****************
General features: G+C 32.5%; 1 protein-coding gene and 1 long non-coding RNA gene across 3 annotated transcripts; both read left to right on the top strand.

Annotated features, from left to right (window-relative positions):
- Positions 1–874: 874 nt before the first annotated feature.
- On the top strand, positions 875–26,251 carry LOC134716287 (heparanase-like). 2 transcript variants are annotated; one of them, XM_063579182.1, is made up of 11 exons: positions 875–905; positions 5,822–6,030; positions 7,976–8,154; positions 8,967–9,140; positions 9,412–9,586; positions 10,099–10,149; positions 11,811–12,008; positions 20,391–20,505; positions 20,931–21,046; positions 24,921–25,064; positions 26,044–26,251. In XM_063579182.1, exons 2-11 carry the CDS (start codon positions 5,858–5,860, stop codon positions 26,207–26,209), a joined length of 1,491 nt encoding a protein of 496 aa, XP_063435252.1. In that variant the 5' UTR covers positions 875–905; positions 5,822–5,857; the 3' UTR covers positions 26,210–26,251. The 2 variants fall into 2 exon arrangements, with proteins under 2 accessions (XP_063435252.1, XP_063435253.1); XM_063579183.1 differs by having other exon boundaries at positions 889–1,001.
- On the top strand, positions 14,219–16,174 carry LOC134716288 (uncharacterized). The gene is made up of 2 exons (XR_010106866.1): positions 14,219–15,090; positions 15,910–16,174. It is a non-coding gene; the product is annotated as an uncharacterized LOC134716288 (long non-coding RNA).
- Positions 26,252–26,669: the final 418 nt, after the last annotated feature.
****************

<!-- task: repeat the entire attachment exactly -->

General features: G+C 32.5%; 1 protein-coding gene and 1 long non-coding RNA gene across 3 annotated transcripts; both read left to right on the top strand.

Annotated features, from left to right (window-relative positions):
- Positions 1–874: 874 nt before the first annotated feature.
- On the top strand, positions 875–26,251 carry LOC134716287 (heparanase-like). 2 transcript variants are annotated; one of them, XM_063579182.1, is made up of 11 exons: positions 875–905; positions 5,822–6,030; positions 7,976–8,154; positions 8,967–9,140; positions 9,412–9,586; positions 10,099–10,149; positions 11,811–12,008; positions 20,391–20,505; positions 20,931–21,046; positions 24,921–25,064; positions 26,044–26,251. In XM_063579182.1, exons 2-11 carry the CDS (start codon positions 5,858–5,860, stop codon positions 26,207–26,209), a joined length of 1,491 nt encoding a protein of 496 aa, XP_063435252.1. In that variant the 5' UTR covers positions 875–905; positions 5,822–5,857; the 3' UTR covers positions 26,210–26,251. The 2 variants fall into 2 exon arrangements, with proteins under 2 accessions (XP_063435252.1, XP_063435253.1); XM_063579183.1 differs by having other exon boundaries at positions 889–1,001.
- On the top strand, positions 14,219–16,174 carry LOC134716288 (uncharacterized). The gene is made up of 2 exons (XR_010106866.1): positions 14,219–15,090; positions 15,910–16,174. It is a non-coding gene; the product is annotated as an uncharacterized LOC134716288 (long non-coding RNA).
- Positions 26,252–26,669: the final 418 nt, after the last annotated feature.